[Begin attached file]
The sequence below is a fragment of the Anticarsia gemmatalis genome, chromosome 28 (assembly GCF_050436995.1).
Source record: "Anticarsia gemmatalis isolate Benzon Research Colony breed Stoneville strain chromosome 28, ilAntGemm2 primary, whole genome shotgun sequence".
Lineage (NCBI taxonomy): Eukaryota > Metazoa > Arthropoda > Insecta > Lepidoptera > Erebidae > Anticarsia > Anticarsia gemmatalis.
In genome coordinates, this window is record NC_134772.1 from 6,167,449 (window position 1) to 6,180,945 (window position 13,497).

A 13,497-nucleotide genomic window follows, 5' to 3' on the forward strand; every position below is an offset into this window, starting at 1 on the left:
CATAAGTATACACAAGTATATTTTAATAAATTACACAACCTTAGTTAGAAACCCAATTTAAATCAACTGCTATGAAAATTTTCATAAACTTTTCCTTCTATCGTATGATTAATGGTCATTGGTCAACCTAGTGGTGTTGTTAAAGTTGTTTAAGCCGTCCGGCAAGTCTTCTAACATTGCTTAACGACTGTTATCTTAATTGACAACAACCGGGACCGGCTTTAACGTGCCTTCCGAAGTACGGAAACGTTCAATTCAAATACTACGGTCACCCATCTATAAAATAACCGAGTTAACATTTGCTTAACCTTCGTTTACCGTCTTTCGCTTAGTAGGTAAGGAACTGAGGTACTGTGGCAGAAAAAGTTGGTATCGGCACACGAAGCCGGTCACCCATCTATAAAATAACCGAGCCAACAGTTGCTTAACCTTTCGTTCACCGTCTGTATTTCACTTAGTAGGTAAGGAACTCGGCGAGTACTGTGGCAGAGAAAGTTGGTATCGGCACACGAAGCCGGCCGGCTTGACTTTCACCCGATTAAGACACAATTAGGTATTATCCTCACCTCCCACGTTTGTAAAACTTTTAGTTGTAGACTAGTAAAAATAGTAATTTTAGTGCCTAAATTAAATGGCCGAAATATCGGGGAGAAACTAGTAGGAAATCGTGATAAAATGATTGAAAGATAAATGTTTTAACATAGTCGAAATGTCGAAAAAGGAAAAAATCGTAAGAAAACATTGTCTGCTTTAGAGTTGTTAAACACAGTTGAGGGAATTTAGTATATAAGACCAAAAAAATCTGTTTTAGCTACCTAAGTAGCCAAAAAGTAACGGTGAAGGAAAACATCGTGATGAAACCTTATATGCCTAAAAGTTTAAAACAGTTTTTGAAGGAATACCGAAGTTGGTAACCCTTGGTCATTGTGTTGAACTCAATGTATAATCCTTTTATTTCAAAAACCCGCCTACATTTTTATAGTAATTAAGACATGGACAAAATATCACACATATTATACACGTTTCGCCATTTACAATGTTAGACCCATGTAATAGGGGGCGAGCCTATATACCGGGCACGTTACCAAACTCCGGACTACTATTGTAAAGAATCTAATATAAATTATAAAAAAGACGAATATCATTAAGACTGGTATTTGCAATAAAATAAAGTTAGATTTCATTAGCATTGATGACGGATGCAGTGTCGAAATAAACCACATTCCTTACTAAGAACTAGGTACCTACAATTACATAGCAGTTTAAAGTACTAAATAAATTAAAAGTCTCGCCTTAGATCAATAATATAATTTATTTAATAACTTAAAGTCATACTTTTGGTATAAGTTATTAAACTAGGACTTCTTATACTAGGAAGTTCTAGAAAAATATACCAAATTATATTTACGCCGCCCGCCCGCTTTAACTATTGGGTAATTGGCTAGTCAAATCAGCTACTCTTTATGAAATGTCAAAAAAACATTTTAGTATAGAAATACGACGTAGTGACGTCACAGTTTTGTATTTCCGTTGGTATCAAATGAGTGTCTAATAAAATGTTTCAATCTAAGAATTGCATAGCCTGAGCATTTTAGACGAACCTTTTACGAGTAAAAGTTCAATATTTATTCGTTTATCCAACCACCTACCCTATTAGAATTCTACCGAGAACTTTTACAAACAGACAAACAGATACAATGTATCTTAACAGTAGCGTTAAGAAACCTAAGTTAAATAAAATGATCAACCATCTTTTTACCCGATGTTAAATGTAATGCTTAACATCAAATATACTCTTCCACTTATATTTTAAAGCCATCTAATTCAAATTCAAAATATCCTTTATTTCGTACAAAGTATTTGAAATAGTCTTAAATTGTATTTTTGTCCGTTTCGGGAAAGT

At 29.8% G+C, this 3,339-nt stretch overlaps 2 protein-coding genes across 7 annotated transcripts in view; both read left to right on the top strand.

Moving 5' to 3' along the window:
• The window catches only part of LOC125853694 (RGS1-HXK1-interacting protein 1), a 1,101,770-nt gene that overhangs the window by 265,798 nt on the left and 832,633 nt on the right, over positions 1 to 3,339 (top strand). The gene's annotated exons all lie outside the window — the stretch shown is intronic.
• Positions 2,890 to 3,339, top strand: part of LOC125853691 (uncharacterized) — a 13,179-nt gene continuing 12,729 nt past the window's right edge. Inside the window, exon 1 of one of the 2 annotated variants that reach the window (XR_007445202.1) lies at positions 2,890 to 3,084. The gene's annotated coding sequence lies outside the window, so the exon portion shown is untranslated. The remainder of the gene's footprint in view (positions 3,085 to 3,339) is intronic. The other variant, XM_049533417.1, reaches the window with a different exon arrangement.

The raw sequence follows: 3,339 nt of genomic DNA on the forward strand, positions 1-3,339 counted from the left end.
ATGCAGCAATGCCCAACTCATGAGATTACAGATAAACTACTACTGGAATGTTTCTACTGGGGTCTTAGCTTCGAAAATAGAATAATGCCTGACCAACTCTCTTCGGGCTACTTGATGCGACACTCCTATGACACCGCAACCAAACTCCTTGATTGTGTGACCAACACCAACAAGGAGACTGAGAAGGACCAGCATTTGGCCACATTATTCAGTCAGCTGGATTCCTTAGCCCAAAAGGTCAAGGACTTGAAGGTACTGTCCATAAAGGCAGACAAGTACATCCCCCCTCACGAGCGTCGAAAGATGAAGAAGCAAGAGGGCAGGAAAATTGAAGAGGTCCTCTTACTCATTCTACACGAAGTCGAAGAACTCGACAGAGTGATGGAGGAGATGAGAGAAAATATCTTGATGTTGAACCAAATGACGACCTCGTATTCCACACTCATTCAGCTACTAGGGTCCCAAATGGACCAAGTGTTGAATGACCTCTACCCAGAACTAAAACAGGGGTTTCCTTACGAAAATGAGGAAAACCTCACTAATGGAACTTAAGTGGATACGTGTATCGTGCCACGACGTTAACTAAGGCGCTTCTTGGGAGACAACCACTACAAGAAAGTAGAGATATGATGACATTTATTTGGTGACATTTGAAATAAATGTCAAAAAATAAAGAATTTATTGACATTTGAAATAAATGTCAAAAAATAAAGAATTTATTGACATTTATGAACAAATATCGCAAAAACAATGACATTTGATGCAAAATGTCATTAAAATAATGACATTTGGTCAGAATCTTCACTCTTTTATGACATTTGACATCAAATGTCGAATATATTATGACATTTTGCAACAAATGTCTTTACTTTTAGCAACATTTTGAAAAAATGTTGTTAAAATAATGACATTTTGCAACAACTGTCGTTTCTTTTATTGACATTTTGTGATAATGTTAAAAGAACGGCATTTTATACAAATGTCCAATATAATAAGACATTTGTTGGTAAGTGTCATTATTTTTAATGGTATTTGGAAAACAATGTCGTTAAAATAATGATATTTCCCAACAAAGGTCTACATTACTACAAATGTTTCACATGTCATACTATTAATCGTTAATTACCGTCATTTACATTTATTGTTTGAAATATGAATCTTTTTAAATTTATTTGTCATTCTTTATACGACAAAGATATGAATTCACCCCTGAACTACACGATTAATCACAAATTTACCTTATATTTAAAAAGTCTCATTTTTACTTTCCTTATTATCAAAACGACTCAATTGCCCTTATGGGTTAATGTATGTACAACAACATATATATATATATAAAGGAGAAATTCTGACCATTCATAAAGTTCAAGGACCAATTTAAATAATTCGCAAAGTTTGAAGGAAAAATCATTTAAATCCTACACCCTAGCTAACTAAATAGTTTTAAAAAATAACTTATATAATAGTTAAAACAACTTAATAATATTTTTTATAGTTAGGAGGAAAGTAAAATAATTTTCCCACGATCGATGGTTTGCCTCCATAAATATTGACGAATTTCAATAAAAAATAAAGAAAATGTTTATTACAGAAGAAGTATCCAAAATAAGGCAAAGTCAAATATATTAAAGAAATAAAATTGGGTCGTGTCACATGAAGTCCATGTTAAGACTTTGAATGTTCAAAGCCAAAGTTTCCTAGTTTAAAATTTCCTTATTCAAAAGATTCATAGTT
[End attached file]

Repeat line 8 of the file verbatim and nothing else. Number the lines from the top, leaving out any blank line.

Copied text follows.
Moving 5' to 3' along the window: